IDENTIFYING HOST STRAINS OF FALL ARMYWORM (LEPIDOPTERA\ NOCTUIDAE) IN FLORIDA USING MITOCHONDRIAL MARKERS

R. L. Meagher Jr., M. Gallo-Meagher

Abstract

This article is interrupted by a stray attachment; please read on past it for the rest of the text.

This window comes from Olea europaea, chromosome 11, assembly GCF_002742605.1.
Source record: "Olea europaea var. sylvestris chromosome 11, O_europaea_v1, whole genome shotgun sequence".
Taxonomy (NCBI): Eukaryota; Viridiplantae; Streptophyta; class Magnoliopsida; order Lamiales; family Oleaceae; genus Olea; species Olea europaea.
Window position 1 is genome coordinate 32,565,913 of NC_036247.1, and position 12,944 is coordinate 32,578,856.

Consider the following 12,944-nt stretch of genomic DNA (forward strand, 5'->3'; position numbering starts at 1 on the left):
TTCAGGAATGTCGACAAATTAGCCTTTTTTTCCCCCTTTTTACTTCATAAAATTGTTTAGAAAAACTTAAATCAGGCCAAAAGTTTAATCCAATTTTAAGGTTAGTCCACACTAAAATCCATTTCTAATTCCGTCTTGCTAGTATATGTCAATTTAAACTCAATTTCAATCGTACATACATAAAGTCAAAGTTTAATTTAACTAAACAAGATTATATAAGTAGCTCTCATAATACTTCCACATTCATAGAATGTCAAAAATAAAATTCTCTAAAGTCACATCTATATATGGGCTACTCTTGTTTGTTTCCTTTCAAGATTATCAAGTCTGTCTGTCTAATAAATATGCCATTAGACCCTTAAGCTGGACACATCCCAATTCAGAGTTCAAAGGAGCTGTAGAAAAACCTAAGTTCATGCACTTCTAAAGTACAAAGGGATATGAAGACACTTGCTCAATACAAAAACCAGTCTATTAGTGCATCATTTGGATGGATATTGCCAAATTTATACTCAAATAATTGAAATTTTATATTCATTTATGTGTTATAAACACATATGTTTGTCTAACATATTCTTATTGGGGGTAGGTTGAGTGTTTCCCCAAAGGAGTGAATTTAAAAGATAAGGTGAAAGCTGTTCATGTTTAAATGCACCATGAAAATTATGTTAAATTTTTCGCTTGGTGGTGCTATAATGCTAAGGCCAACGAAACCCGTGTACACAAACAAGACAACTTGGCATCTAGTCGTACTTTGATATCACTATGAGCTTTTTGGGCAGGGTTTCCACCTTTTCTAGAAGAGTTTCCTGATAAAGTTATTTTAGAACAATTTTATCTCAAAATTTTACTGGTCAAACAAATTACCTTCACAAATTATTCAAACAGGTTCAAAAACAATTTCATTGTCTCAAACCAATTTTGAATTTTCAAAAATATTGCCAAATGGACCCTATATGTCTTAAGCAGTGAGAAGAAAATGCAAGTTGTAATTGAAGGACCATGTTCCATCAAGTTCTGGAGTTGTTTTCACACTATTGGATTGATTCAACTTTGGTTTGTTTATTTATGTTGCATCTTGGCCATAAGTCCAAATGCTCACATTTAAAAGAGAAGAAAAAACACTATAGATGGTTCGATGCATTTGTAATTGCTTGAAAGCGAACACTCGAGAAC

Two molecular techniques were used to identify host strains of fall armyworm, Spodoptera frugiperda (J. E. Smith) from male moths captured in pheromone-baited traps in north-central and central Florida. Moths collected in 1998 were analyzed using direct detection of mitochondrial DNA (mtDNA) RFLPs generated from restriction endonuclease digestion of total DNA, while moths collected in 2000 and 2001 were analyzed using a mitochondrial cytochrome oxidase subunit I (COI) gene PCR-RFLP marker. Both techniques could distinguish between rice and corn strain moths, however, the COI PCR-RFLP marker was more robust as indicated by a time interval experiment that showed that moths held for up to 15 days in a “bucket trap” could still be used for strain diagnosis. In a field study, our strategy gave results consistent with expectations. Rice strain moths were common in habitats with large areas of small grasses, corn strain moths were common in large areas planted to corn, and habitats with mixed large- and small-grass plantings contained both strains. Our methodology of combining pheromone traps with PCR-RFLP analysis will provide a valuable sampling system to determine the population ecology habits and strain isolating mechanisms of fall armyworm populations in numerous habitats, including overwintering areas of southern Florida.

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